Page:Popular Science Monthly Volume 16.djvu/344

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the great number of stocks, which are linguistically distinct, and of which only a few show any relationship with each other. Slavery may have contributed not a little to assist this dispersion, as that institution is by no means an invention of white men, but was long practiced by the blacks among themselves. It is not infrequent to see many negro tribes experience, through expulsion from their home, the same fate which among us overtook the Jews and Armenians.

These migrations of the four aboriginal races of Africa were not voluntary, but were pursued under the pressure of external circumstances. It certainly was owing to the immigration en masse of the central races, and especially the Hamitic stock, that compelled the aborigines of Africa to recede before their mentally and bodily superior invaders, and withdraw to the south of the continent. The inception of these emigrations is of great antiquity, and may be approximately described as follows:

The Egyptians were the last of the immigrated Hamitic stock, as we find them located immediately on the boundary of Suez, over which arm of land the migrations found their path. The accepted history of the Egyptians goes back four thousand years before Christ, at which time they had already erected a monarchical unit based on a highly developed culture. After allowing the shortest possible time for the Egyptians to have developed their culture from the rude beginnings to that height which is noticed in their monuments, viz., one thousand years, we find the year 5000 B. C. the latest date for their entry into Africa. Now, before the Egyptians, their relatives, the Berbers, with their collateral branch, the extinct Guanches, the Bedsha, the Somali, the Dankali, the Galla, and other tribes, wandered into Africa, and as ethnic movements are customarily slow and successional in nature, we may take one thousand years for the migration period. Thus at the lowest reckoning we reach the year 6000 B. C. from which we can date the movements of the autochthonous races of Africa.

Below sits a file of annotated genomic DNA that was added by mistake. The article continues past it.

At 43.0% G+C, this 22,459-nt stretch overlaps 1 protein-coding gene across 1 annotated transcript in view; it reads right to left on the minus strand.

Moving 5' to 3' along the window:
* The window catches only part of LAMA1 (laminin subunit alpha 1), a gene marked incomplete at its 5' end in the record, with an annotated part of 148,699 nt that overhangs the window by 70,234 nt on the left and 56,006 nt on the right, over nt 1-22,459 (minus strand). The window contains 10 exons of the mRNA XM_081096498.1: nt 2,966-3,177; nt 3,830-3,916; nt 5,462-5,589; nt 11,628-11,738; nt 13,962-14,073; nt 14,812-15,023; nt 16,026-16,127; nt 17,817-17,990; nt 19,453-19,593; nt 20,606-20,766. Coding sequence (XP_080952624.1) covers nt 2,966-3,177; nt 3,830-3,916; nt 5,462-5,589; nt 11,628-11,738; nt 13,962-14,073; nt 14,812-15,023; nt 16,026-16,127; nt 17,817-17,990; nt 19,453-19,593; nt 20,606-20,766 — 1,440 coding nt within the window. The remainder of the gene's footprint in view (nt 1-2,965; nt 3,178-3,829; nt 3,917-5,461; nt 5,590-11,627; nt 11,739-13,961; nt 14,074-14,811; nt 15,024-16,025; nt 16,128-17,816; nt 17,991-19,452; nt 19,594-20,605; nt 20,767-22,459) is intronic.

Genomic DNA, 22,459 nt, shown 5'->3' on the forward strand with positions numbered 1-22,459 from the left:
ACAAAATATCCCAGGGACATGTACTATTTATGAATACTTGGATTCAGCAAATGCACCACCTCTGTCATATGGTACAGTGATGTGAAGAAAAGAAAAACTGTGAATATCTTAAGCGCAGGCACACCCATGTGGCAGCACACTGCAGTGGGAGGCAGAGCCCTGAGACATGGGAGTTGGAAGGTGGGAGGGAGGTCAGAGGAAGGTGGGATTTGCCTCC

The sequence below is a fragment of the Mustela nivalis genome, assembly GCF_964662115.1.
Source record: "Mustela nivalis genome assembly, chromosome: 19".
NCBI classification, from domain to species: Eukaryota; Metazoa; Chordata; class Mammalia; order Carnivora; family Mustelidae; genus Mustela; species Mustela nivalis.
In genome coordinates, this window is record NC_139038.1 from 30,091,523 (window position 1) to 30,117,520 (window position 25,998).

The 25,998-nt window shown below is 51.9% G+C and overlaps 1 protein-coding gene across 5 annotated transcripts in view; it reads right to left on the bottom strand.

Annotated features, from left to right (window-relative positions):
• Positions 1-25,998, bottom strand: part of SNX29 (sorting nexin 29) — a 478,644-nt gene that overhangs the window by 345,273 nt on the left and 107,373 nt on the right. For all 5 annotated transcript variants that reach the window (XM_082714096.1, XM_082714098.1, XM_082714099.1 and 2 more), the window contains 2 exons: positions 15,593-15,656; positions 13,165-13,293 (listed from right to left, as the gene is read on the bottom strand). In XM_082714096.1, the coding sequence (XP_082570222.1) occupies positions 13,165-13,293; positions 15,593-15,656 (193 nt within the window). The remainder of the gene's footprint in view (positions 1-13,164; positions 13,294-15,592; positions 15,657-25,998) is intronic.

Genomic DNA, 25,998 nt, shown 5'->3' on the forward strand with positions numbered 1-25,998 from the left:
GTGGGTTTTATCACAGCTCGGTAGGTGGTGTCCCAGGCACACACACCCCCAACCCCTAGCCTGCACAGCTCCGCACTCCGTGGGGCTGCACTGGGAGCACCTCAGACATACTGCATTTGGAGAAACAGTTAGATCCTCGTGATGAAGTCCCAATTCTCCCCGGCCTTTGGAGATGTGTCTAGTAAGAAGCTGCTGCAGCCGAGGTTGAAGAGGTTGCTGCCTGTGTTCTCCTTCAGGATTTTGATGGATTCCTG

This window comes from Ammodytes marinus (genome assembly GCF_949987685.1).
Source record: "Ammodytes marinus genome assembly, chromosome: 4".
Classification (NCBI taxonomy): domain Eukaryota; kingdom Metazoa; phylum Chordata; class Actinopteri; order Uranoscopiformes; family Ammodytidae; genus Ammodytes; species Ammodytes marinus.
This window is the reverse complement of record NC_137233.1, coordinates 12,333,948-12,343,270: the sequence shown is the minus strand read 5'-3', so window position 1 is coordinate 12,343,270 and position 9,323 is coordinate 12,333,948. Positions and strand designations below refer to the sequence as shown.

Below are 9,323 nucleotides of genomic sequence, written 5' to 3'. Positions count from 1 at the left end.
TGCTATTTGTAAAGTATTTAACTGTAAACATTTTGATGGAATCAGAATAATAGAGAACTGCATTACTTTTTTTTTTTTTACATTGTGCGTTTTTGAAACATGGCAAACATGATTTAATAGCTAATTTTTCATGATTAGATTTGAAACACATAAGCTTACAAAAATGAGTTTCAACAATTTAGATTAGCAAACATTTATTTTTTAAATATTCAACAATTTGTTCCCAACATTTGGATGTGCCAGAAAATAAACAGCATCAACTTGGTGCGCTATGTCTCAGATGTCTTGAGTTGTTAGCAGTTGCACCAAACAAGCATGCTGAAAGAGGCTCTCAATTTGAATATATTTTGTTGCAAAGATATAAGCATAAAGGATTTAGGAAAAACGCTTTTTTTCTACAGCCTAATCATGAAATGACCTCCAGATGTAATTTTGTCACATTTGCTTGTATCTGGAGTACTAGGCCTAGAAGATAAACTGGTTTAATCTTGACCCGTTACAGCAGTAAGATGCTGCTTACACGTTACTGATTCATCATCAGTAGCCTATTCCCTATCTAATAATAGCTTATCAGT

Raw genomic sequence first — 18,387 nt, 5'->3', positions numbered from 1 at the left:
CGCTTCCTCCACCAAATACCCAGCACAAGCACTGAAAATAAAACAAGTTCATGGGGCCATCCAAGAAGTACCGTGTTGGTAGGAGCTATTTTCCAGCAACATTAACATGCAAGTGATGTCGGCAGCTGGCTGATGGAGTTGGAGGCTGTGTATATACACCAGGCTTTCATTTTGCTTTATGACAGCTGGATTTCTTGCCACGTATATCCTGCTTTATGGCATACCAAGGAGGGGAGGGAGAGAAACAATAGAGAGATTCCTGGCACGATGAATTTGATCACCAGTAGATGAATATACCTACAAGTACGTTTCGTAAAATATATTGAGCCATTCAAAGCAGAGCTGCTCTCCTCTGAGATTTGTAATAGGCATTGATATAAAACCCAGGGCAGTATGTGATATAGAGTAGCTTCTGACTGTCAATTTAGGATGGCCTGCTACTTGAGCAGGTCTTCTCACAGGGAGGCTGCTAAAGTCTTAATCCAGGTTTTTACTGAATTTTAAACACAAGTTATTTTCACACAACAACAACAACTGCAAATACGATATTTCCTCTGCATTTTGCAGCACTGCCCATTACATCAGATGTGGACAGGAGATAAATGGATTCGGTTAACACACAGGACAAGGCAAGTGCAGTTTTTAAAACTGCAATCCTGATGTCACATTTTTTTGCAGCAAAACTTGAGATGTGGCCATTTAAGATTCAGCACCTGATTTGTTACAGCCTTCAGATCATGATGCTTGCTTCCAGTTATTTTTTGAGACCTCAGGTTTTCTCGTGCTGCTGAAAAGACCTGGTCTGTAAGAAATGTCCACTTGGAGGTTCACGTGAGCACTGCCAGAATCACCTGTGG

As to the New World, according to our own view and that of other inquirers, at least two distinct races are represented, viz., the Esquimau in the extreme north, and the Indian distributed from the settlements of the Esquimau down to the extreme south. Other students take the ground that the type which we have named the Indian should be split up into many races, how many is not agreed. Whatever the facts in regard to this, all agree that the Esquimau is to be sharply separated from the Indian, and that he is not autochthonous in the New World, but a recent immigrant from the extreme north of Asia.

Among the Indian races, of whom only a few can be united linguistically in groups—as in respect to language the same heterogeneity prevails in America as among the negroes of Africa—still further migrations have been undertaken. These can easily be traced to their objective points. In North America such a point is the